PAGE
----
Projects and energy weekly snippets

Weekly projects and energy updates in South Africa

Treasury will not cover Eskom’s nuclear plans

The Treasury has made it clear that Eskom’s existing ZAR350 billion guarantee facility cannot be stretched to cover a new nuclear-build programme.

But it has confirmed that the facility, whose March 2017 expiry date prompted rating agency S&P Global to downgrade Eskom’s rating deep into junk territory last week, will be extended to cover the much-delayed new power stations Eskom is already building.

Business Day, 2 December 2016

Awareness low of South Africa’s “astounding” renewables success, U.S. survey finds

Amid domestic uncertainty about the future of South Africa’s renewable-energy procurement programme, a U.S. State Department official has described the initiative as “astoundingly successful” and reports that several countries are currently seeking to draw lessons from the country’s reverse-auction model.

In fact, the department’s International Information Programs Director of Public Engagement David Shelby tells Engineering News Online that he has been surprised by the low levels of public awareness in South Africa about the success of the Renewable Energy Independent Power Producer Programme (REIPPPP), which has facilitated nearly ZAR200 billion of investment since 2011.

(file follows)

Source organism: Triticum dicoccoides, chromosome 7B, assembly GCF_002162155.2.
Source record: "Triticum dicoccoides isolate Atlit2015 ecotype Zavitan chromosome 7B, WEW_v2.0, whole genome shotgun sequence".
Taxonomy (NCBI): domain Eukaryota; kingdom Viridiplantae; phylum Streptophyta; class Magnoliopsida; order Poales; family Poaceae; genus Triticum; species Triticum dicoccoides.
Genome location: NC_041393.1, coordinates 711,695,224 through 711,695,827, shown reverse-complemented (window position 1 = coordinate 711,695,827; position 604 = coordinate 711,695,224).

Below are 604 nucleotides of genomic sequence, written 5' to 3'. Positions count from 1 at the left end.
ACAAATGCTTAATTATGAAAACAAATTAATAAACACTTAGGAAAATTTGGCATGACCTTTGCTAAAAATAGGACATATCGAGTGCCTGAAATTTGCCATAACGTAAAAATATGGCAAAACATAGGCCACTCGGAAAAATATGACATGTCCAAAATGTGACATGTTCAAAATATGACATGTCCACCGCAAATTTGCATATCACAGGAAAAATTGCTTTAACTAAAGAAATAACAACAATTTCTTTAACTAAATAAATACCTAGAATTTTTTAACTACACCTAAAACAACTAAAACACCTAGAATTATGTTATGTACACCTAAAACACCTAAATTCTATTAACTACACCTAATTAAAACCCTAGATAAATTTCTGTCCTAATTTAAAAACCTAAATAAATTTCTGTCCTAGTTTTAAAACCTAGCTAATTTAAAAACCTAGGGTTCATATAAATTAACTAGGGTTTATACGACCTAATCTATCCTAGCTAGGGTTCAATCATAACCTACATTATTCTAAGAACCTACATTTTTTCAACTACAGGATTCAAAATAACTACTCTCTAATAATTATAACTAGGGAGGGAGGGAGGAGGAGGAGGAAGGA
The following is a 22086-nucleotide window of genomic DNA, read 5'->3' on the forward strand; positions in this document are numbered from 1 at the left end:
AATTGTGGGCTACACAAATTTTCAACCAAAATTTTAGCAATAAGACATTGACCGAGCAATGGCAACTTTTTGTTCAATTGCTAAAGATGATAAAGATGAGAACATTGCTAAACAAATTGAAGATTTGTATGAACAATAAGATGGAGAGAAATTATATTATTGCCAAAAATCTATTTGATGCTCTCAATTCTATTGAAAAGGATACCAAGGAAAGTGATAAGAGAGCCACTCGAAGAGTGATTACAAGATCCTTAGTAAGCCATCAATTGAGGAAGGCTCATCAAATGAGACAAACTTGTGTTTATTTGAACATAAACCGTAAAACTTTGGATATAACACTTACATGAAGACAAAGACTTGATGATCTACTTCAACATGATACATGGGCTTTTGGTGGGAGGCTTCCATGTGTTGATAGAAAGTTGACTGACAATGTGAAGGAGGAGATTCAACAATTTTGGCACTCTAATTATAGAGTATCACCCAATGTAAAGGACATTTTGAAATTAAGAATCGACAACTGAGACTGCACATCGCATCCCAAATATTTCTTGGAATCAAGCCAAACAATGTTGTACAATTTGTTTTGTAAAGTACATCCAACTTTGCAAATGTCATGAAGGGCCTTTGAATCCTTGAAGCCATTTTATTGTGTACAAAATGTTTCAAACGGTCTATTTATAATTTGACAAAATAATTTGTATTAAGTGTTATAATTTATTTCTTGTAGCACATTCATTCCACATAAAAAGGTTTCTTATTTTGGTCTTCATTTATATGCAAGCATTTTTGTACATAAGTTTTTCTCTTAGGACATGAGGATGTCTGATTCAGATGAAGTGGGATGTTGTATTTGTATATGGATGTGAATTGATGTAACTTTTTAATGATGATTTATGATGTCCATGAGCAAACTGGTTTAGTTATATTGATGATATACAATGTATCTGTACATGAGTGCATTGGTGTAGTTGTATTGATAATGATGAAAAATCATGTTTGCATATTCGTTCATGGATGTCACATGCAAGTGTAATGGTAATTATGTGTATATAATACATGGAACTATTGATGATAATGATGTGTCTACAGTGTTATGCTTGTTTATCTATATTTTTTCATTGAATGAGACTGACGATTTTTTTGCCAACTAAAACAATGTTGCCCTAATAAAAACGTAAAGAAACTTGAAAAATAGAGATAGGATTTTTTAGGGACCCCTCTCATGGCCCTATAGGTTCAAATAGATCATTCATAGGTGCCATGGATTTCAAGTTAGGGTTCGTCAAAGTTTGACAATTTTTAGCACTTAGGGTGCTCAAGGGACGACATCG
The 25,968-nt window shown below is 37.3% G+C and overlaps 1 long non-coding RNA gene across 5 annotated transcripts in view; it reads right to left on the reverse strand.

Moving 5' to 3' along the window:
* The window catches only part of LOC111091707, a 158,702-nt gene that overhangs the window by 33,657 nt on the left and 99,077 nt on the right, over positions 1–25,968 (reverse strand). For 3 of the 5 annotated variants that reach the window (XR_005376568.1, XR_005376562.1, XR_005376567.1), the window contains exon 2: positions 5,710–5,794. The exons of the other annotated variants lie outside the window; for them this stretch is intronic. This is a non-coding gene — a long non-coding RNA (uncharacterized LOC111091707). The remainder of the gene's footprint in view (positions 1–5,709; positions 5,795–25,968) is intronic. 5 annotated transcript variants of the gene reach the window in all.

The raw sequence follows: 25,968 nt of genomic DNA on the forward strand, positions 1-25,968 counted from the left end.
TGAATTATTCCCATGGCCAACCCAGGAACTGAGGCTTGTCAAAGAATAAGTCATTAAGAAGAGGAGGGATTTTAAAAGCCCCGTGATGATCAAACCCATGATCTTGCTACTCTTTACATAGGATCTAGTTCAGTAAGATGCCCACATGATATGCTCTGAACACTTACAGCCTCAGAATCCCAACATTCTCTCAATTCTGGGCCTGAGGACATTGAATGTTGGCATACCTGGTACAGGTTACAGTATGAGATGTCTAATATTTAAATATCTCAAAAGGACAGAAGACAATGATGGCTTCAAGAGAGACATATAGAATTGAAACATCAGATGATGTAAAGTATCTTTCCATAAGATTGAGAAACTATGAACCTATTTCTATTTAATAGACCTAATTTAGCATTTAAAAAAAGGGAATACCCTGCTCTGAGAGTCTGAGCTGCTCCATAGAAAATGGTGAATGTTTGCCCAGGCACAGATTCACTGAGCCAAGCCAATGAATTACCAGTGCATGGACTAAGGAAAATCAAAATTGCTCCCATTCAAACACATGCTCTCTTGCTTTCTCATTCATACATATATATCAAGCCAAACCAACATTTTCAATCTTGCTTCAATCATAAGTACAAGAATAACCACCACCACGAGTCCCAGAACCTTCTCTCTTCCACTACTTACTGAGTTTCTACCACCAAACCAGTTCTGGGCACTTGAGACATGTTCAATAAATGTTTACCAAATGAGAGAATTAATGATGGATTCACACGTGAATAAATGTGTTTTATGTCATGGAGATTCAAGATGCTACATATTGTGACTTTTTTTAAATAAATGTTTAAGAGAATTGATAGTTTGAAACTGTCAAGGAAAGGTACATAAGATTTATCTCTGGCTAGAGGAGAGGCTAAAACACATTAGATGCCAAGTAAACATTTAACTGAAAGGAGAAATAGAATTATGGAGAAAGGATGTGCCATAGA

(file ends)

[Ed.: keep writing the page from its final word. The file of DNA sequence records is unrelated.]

Engineering News, 1 December 2016

Eskom commissions 765 kV transmission line in Western Cape

State-owned Eskom earlier this week commissioned its 765 kV Kappa–Sterrekus transmission line, connecting the Western Cape to the network over and above the 400 kV network.

The 765 kV is one of the highest voltages used for electricity transfer in the world.

This line connects Sterrekus’s 765 kV substation through the 765 kV network to the north. The substation is equipped with the latest switchgear and protection schemes and will be the new hub for the transmission western grid, as it connects to Koeberg and other major substations in the Peninsula. 

Engineering News, 1 December 2016

Mozambique sees positive outcome for natural gas development

Mozambique’s tender requesting interested developers to bid for the development of natural gas from the Rovuma Basin has attracted 14 companies.

According to a local daily newspaper, Noticias, a source from the ministry of mineral resources and energy confirmed the development.

It is reported that upon the discovery of natural gas in the Rovuma Basin, off the coast of Cabo Delgado province, the government and the concessionaires agreed that a portion of the gas should be used domestically.

ESI Africa, 1 December 2016

Nuclear secrets revealed

The Department of Energy underplayed what it had been told the nuclear programme would cost, consultants’ reports distributed to MPs on Tuesday have revealed.

The details of government planning regarding the nuclear new build programme, which has been championed by President Jacob Zuma, have been kept secret by the department despite several access to information applications by Business Day and other groups.